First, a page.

Therapeutic cancer vaccines are an emerging and promising immunotherapy approach. In addition to the information that tells the immune system what a patient’s tumor “looks like,” another important component of vaccines is the vaccine adjuvant, which help stimulate the immune system to act on that information. However, it remains unclear how exactly adjuvants work in the context of cancer vaccines, so Dr. Slingluff is investigating different adjuvants to define their mechanisms and effectiveness.
Specifically, he is examining vaccine-site samples from almost one hundred patients who received vaccines with either an IFA adjuvant, a poly ICLC adjuvant, or a combination of both. Through comprehensive analysis of these samples, Slingluff aims to:
- determine how these vaccine adjuvants support the activation of dendritic cells, a type of immune cell that orchestrates immune responses
- evaluate whether repeated same-site vaccination induces favorable activity with respect to T cells and immune cells known as myeloid cells
- assess how bacteria residing on the skin influence immune responses to vaccination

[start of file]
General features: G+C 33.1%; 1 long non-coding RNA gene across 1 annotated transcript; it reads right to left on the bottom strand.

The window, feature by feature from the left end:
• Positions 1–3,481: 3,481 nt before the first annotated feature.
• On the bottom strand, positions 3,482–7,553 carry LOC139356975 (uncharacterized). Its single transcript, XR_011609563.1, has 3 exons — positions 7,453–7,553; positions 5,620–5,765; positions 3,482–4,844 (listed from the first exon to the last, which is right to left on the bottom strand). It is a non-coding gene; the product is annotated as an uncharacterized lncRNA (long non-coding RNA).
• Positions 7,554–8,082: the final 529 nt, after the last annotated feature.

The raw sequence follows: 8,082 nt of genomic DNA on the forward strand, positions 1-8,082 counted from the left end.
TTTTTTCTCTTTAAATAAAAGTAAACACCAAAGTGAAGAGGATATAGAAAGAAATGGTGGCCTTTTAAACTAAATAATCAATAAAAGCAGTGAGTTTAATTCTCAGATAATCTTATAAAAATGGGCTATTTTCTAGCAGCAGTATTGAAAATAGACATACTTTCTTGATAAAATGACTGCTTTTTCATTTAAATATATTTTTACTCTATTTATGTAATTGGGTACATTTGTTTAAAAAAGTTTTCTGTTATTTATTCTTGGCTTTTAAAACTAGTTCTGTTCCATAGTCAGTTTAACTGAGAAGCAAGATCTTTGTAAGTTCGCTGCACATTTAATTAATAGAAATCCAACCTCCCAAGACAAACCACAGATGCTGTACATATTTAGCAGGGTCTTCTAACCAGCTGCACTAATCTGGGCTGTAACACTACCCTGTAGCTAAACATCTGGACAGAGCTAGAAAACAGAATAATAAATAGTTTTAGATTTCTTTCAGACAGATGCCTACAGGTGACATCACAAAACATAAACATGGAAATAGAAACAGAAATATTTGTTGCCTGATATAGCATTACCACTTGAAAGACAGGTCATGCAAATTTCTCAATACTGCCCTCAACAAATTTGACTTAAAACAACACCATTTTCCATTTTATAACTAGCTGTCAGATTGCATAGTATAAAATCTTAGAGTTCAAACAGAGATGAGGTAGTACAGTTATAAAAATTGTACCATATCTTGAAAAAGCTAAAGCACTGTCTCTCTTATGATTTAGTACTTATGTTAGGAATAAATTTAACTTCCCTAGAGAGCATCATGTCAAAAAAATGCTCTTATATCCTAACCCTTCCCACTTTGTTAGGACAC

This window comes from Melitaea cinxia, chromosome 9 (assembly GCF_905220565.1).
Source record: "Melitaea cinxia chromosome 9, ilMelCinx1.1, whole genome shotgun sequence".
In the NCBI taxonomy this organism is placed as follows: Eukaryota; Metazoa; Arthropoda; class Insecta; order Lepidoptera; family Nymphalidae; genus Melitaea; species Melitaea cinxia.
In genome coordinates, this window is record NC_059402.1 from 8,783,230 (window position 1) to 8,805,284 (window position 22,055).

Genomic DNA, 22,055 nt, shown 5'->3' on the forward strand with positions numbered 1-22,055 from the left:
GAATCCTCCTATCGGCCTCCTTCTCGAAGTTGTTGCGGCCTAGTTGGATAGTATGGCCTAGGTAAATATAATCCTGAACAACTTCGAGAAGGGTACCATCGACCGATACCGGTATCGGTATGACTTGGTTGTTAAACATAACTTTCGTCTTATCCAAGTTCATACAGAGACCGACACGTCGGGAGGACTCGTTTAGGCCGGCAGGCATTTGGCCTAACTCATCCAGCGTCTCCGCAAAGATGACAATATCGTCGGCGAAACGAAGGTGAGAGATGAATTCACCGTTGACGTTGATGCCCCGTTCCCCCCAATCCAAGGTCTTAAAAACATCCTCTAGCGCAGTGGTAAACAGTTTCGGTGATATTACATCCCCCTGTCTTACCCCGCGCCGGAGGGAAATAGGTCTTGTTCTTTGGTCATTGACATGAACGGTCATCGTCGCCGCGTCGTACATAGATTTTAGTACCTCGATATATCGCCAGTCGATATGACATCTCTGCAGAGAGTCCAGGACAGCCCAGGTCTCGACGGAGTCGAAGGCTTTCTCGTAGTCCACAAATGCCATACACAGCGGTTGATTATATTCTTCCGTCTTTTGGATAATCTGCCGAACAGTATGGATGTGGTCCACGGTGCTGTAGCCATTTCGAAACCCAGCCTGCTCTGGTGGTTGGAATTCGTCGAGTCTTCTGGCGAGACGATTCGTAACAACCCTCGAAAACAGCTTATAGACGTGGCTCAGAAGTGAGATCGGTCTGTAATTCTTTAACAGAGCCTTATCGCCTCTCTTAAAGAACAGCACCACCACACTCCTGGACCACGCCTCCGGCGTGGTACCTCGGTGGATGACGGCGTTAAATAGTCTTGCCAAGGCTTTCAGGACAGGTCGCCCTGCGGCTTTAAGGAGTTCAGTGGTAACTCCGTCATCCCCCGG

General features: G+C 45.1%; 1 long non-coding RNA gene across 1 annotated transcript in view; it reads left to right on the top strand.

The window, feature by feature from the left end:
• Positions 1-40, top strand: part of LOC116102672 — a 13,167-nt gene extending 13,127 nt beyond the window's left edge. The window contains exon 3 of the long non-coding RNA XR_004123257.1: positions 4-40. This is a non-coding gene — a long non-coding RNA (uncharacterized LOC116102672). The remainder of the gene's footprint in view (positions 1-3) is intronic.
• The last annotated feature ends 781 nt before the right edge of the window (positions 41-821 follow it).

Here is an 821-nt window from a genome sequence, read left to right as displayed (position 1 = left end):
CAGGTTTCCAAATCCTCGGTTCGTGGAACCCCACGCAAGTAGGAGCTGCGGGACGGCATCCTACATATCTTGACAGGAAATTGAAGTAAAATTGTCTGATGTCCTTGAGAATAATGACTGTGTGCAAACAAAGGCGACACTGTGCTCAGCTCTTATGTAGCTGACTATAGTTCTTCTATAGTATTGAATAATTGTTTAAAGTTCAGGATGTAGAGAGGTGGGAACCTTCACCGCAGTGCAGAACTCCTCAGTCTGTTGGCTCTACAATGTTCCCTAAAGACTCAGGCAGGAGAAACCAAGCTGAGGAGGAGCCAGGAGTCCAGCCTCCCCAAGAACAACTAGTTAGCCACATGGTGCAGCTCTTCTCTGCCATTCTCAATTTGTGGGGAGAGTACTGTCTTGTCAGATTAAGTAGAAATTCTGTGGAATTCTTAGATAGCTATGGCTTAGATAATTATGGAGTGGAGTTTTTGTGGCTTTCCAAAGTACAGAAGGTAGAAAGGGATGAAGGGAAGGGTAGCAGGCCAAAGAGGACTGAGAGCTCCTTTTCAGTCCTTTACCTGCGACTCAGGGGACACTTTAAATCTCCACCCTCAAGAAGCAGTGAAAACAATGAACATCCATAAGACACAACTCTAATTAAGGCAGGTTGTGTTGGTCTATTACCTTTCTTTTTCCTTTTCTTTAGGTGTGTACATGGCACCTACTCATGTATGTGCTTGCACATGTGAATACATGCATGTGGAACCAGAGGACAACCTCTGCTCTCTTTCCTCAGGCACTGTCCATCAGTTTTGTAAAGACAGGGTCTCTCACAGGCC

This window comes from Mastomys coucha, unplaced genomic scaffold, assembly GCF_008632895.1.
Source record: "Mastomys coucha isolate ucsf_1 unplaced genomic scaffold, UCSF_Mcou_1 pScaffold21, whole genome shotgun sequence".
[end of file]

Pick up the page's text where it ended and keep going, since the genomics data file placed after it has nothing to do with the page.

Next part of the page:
Overall, the insights uncovered by these investigations should improve our understanding of cancer vaccine strategies and pave the way for the development of improved approaches for patients in the clinic.
Projects and Grants
Barrier Molecules and Their Impact on T cell Infiltration in Melanoma
University of Virginia Health System | Melanoma | 2017
Retention integrins: induction and function on cancer-reactive T lymphocytes
University of Virginia Health System | Lung Cancer, Melanoma | 2015
Immunotherapeutic targeting cell surface neoantigen SAS1B
University of Virginia Health System | Kidney Cancer, Pancreatic Cancer | 2015
Effects of vaccine adjuvants and skin microbiome in the vaccine-site microenvironment
University of Virginia Health System | All Cancers | 2020
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